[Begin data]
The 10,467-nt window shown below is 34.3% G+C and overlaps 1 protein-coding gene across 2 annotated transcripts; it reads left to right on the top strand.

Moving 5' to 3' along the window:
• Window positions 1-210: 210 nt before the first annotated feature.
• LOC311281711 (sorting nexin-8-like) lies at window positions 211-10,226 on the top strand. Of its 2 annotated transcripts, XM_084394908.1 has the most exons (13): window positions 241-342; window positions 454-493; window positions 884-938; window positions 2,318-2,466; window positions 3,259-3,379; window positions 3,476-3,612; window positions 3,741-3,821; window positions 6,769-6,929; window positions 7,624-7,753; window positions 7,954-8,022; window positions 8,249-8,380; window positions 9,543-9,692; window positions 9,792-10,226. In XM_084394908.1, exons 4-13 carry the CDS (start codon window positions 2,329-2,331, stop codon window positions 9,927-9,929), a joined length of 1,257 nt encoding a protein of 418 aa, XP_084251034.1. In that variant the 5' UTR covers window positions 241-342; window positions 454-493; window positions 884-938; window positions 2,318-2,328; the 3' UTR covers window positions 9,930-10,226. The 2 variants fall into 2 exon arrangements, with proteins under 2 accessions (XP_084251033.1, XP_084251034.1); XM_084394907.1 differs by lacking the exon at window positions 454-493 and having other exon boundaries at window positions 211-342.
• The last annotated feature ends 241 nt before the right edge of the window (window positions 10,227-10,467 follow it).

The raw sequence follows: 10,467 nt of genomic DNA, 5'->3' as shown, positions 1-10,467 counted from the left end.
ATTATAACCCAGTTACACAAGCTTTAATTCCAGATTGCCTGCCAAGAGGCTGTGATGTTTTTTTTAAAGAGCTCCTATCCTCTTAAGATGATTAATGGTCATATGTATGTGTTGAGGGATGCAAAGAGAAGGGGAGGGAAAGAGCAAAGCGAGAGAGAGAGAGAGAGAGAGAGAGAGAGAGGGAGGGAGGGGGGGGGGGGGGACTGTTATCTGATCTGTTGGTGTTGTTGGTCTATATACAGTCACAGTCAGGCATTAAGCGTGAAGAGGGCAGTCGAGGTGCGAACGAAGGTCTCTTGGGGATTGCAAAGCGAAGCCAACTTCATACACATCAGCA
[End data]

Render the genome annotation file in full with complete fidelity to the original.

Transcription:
The 10,467-nt window shown below is 34.3% G+C and overlaps 1 protein-coding gene across 2 annotated transcripts; it reads left to right on the top strand.

Moving 5' to 3' along the window:
• Window positions 1-210: 210 nt before the first annotated feature.
• LOC311281711 (sorting nexin-8-like) lies at window positions 211-10,226 on the top strand. Of its 2 annotated transcripts, XM_084394908.1 has the most exons (13): window positions 241-342; window positions 454-493; window positions 884-938; window positions 2,318-2,466; window positions 3,259-3,379; window positions 3,476-3,612; window positions 3,741-3,821; window positions 6,769-6,929; window positions 7,624-7,753; window positions 7,954-8,022; window positions 8,249-8,380; window positions 9,543-9,692; window positions 9,792-10,226. In XM_084394908.1, exons 4-13 carry the CDS (start codon window positions 2,329-2,331, stop codon window positions 9,927-9,929), a joined length of 1,257 nt encoding a protein of 418 aa, XP_084251034.1. In that variant the 5' UTR covers window positions 241-342; window positions 454-493; window positions 884-938; window positions 2,318-2,328; the 3' UTR covers window positions 9,930-10,226. The 2 variants fall into 2 exon arrangements, with proteins under 2 accessions (XP_084251033.1, XP_084251034.1); XM_084394907.1 differs by lacking the exon at window positions 454-493 and having other exon boundaries at window positions 211-342.
• The last annotated feature ends 241 nt before the right edge of the window (window positions 10,227-10,467 follow it).

The raw sequence follows: 10,467 nt of genomic DNA, 5'->3' as shown, positions 1-10,467 counted from the left end.
ATTATAACCCAGTTACACAAGCTTTAATTCCAGATTGCCTGCCAAGAGGCTGTGATGTTTTTTTTAAAGAGCTCCTATCCTCTTAAGATGATTAATGGTCATATGTATGTGTTGAGGGATGCAAAGAGAAGGGGAGGGAAAGAGCAAAGCGAGAGAGAGAGAGAGAGAGAGAGAGAGAGAGGGAGGGAGGGGGGGGGGGGGGACTGTTATCTGATCTGTTGGTGTTGTTGGTCTATATACAGTCACAGTCAGGCATTAAGCGTGAAGAGGGCAGTCGAGGTGCGAACGAAGGTCTCTTGGGGATTGCAAAGCGAAGCCAACTTCATACACATCAGCA